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Double slit experiment with individual particles has been performed with a variety of particles from photons to molecules of up to 2000 atoms.

For photons, as the frequency increases (i.e. wavelength decreases), fringe width decreases at the same ratio. For instance, if the frequency is doubled (wavelength halved), fringe width is halved. Since $E_{photon} = h.f$, this can be interpreted as 'the fringe width decreases as the energy of the photon increases'.

I wonder if the same principle applies to objects with mass, too. How is the fringe width affected by:

  1. the kinetic energy $(KE)$ of the particle only
  2. the mass $(m)$ of the particle only
  3. the combination of mass energy and kinetic energy ($E_{t} = m.c^2 + KE)$
  4. the total energy of the incoming particle ($E_{RuleThemAll} = m.c^2 + KE + E_{thermal} + E_{whatever}$)

P.S. I am not sure if $m.c^2$ can be applied to molecules and if $eV$s would be more meaningful.

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  • $\begingroup$ What do you mean by the P.S. note ? $\endgroup$
    – SPHerical
    Sep 25, 2021 at 23:42
  • $\begingroup$ @SPHerical As $m.c^2$ is derived by relativity, I didn't know if it would make sense for molecules, which might be classified as quantum objects. But it looks like the mass of a particle is also expressed as $eV/c^2$, which can be seen in the link. $\endgroup$
    – Xfce4
    Sep 26, 2021 at 0:10
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    $\begingroup$ Special relativity is true no matter whether you study a quantum object or a classical object. Afterall the main motivation for QFT has been the search for a relativistic theory of quantum mechanics. The fact that you can express the mass of a molecule in $eV/c^2$ is simply due to the fact that $eV/c^2$ is a unit for mass just like Kg or pounds. $\endgroup$
    – SPHerical
    Sep 26, 2021 at 8:14

2 Answers 2

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Short answer: Look up "De Broglie wave length". You can associate a wavelength $\lambda = h/p$ to particles and then use your intuition from wave optics to think about how the fringe pattern should change with changing $p$ (i.e. $p$ goes up means that the wave length decreases which means that ...). Especially this means that the fringe width is only affected by momentum.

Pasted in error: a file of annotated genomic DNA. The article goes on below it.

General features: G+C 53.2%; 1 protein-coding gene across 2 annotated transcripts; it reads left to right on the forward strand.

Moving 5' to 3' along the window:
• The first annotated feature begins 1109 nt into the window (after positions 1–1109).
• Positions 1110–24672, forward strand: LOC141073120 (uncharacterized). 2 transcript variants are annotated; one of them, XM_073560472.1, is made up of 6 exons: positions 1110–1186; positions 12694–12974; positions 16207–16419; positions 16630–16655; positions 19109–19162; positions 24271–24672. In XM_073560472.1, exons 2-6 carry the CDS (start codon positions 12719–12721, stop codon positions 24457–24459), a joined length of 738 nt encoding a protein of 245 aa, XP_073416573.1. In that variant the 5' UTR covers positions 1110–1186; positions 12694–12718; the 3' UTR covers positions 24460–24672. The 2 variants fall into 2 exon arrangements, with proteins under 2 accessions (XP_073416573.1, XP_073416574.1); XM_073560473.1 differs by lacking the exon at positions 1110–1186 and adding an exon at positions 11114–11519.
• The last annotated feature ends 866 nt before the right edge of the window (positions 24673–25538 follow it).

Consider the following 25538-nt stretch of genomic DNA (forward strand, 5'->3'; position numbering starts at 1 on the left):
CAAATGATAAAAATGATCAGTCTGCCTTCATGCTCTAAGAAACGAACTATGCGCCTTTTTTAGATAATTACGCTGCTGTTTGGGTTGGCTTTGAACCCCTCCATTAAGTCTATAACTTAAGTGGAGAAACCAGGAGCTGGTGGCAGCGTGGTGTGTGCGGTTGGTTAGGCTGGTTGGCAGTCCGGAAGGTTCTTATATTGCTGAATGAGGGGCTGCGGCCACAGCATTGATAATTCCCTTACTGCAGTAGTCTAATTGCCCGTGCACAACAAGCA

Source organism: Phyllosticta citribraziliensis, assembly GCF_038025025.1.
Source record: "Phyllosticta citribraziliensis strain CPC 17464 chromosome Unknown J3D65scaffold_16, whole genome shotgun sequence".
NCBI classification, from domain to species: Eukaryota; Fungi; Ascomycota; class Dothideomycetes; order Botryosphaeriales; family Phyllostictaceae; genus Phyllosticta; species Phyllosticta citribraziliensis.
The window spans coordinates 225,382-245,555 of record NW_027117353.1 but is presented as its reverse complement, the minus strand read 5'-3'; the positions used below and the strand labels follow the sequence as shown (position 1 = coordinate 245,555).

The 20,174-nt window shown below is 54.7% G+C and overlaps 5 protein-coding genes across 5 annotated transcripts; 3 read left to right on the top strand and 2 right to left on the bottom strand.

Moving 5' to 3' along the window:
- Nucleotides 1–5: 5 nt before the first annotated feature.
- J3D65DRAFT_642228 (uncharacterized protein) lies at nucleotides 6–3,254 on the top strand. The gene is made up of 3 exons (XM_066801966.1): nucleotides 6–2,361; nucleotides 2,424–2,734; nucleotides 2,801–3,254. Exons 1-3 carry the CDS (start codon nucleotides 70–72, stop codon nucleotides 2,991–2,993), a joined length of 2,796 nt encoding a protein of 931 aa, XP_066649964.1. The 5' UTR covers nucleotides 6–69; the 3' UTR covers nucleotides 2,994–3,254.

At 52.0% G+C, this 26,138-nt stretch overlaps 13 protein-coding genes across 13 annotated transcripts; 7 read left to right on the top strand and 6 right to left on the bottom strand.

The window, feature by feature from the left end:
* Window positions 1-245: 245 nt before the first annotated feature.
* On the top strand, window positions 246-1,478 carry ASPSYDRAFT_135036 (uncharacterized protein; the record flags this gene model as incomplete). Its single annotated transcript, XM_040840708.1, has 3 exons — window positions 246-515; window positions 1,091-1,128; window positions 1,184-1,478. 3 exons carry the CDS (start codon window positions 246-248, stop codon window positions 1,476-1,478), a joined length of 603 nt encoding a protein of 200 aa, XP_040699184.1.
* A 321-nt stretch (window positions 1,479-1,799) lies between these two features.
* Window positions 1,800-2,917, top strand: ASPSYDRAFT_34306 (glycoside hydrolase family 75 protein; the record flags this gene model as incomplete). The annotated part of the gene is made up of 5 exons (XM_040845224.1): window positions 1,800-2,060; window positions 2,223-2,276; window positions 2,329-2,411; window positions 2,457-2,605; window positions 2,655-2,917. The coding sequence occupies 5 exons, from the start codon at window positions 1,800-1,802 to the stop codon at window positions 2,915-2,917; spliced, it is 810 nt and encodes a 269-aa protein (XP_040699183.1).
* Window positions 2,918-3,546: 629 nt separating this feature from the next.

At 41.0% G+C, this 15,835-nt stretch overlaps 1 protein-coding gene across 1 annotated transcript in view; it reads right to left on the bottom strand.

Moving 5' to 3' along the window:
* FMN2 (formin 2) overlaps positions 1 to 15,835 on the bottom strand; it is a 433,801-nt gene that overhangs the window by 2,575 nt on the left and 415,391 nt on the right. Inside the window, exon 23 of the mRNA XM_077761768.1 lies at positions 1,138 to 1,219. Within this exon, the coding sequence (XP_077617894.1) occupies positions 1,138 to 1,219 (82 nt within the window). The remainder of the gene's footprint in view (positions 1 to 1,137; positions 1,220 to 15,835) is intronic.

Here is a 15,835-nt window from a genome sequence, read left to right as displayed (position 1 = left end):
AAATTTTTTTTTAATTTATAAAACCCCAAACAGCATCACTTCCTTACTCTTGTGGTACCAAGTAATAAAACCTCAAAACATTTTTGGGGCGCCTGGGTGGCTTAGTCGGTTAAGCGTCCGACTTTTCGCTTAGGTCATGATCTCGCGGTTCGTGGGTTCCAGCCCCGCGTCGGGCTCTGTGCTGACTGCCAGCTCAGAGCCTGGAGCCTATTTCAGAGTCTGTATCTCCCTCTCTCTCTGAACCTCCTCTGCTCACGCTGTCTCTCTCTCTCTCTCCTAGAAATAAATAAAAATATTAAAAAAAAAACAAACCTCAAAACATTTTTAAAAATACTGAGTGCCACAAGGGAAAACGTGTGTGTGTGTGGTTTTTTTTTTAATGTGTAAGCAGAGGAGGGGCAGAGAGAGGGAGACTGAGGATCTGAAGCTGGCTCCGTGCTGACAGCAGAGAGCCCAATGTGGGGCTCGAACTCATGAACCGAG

Some Details: The reasoning via the De Borglie wavelength applies to particles that are in momentum eigenstates (states with definite momentum) i.e. satisfying:

$ - i \hbar \partial_x \psi = p \psi$

for some momentum $p$. The equation implies that $\psi$ is of the form

$\psi(x,t) = \exp(i \frac{p}{\hbar} x) \phi(t)$

for some function $\phi(t)$ that is to be determined from the Schrödinger equation i.e. which depends on the total energy. But no matter what $\phi(t)$ is, it will only contribute to a global phase factor that has no meaning for the interference pattern. So only the momentum is relevant and this analysis confirms that the wave length is $h/p$ since the wave vector is $p/\hbar$.

Comments about your $E_{RuleThemAll}$ term:

A. I does not make much sense to speak of thermal energy of a single particle.

B. In general you need to be careful when you try to decompose the energy of a quantum mechanical system into different components. For example while it does make sense to speak of the total energy of the electron in a Hydrogen atom, you cannot decompose this energy into kinetic and potential energy, as these correspond to non commuting operators i.e. quantities that cannot be measured simultaneously.

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  • $\begingroup$ Thank you. (1) Then there is a connection between the interference pattern and both $m.c^2$ & $KE$ , although not in a linear manner as in $m.c^2 + KE$. (2) I thought thermal energy would make a difference for molecules with 2000 atoms. But I don't know. Maybe these molecules come out with the same amount of average vibration. $\endgroup$
    – Xfce4
    Sep 26, 2021 at 0:35
  • $\begingroup$ (1) No this is not correct. The mc^2 term can be added to the Hamilton, but it is only a constant. Therfore it has no impact on the interference pattern. Only the momentum matters! $\endgroup$
    – SPHerical
    Sep 26, 2021 at 8:05
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    $\begingroup$ (2) The problem is that "thermal energy" implies thermal averaging over some ensemble, while what you are really interested in here are the propagation of individual objects in Quantum Mechanics. It would be better to call the thing you presumably mean "excitations of internal degrees of freedom". $\endgroup$
    – SPHerical
    Sep 26, 2021 at 8:08
  • $\begingroup$ (1) But $p = \sqrt{2\times KE \times (m.c^2)/(c^2) }$. We cannot directly convert KE to p. $\endgroup$
    – Xfce4
    Sep 26, 2021 at 17:39
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Interference in the two slit experiment is a spatial phenomenon: different path lengths ($\Delta x$) lead to phase differences at detection:

$$ \Delta\phi = \hbar k\Delta x $$

Clearly, $\Delta x$ is fixed, so the only thing that affects $\Delta \phi$ is the wave vector $k$. That is it.

Of course:

$$ p = \hbar k$$ $$ \omega = \sqrt{(ck)^2 + (mc^2/\hbar)^2}$$

$$ E = \hbar\omega$$

and so on, so anything that changes $k$ changes $\Delta\phi$, and it becomes a matter of semantics as to what affects interference.

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